ISSN: 2161-1149 (Printed)
Scientific Tracks Abstracts: Rheumatology & Orthopedics
O steoarthritis (OA) is the most common form of joint disease in middle-aged and older populations. Currently, no proven disease-modifying pharmacologic therapy is available largely because the pathogenetic mechanisms of OA remain unclear. Previous studies suggest that overexpression of matrix-degrading proteinases and proinflammatory cytokines may contribute to articular cartilage degradation. However, it remains unclear which transcription factors regulate the expression of these cartilage- degrading molecules in articular cartilage. Our recent studies discovered that mice lacking Nfat1, a member of the nuclear factor of activated T-cells (NFAT/Nfat) transcription factors, exhibited normal skeletal development but displayed characteristics of human OA as adults. Adult Nfat1-deficient mice showed articular cartilage degradation with overexpression of specific matrix- degrading proteinases and proinflammatory cytokines. Pathologic chondrocyte differentiation was observed in the synovium adjacent to the joint margins, followed by chondro-osteophyte formation through endochondral ossification. Abnormal chondrocyte differentiation and endochondral ossification also occurred in the subchondral bone marrow, leading to thickening of the subchondral bone. These new findings revealed a previously unrecognized role of Nfat1 in maintaining the physiological function of adult joint tissue cells. Nfat1 deficiency causes OA due to an imbalance between catabolic and anabolic activities of adult articular chondrocytes as well as pathologic differentiation of mesenchymal progenitor cells in other joint tissues, leading to cartilage and bone changes in the affected joints. Because Nfat1 regulates the expression of multiple catabolic and anabolic molecules in articular tissues, anti-OA agents that target Nfat1 could be more effective than drug candidates that target a single catabolic/anabolic molecule.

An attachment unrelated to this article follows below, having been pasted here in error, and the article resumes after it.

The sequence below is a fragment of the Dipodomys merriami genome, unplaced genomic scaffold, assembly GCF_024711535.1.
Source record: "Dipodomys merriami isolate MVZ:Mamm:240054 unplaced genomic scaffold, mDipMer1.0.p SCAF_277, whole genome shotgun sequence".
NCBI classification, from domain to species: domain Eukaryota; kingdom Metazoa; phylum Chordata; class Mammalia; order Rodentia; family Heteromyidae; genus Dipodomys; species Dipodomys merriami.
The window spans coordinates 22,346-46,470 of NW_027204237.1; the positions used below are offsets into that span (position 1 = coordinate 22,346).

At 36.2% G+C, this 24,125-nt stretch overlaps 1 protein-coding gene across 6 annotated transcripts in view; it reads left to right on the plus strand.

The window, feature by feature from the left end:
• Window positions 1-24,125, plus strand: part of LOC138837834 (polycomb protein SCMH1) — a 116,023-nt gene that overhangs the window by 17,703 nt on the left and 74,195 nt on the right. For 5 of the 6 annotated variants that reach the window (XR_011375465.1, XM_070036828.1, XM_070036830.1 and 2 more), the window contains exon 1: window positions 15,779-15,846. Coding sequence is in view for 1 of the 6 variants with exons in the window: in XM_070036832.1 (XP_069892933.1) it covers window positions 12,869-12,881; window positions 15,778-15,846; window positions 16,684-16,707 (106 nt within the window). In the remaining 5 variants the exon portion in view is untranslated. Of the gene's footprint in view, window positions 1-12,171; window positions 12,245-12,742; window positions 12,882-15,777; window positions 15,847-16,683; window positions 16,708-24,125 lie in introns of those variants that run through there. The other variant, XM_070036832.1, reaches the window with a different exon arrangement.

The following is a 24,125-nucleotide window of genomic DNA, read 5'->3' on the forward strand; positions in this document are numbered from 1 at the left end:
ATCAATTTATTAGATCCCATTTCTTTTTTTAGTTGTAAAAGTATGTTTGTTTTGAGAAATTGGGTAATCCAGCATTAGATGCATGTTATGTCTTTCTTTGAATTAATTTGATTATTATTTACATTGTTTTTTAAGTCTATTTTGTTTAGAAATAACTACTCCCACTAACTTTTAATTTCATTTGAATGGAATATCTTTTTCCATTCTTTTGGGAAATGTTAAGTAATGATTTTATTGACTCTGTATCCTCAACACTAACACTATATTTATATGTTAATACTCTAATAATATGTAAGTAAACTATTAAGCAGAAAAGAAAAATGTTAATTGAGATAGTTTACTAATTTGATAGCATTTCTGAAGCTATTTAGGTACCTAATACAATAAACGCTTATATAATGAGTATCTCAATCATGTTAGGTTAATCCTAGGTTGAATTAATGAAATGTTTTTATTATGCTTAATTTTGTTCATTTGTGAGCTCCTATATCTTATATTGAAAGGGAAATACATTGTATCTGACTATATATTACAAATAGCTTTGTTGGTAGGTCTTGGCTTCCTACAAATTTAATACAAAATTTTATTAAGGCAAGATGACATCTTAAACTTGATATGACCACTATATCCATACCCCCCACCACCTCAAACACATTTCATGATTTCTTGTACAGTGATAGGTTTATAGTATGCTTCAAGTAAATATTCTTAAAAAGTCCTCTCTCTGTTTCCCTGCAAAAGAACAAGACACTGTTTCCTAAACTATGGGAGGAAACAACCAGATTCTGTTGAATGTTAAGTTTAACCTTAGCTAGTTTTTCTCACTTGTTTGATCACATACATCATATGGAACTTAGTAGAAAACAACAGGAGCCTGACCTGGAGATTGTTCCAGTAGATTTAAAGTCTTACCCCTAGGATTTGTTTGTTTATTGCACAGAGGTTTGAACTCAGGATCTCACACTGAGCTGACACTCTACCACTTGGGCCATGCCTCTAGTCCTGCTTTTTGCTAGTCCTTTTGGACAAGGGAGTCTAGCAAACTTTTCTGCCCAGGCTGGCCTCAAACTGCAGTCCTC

Dr. Jinxi Wang is the Harrington Distinguished Professor of Orthopedics and Director of the Harrington Laboratory for Molecular Orthopedics at the University of Kansas Medical Center. His major research interests are: (1) molecular regulation of chondrocyte function and articular cartilage regeneration, (2) pathogenetic mechanisms and novel therapeutics for osteoarthritis, and (3) regulatory mechanisms of osteoblast differentiation and bone regeneration. He is an editorial board member and manuscript reviewer for several biomedical and orthopedic research journals. He also serves as a reviewer of grant applications for the National Institutes of Health (NIH, USA) and other national and international research funding agencies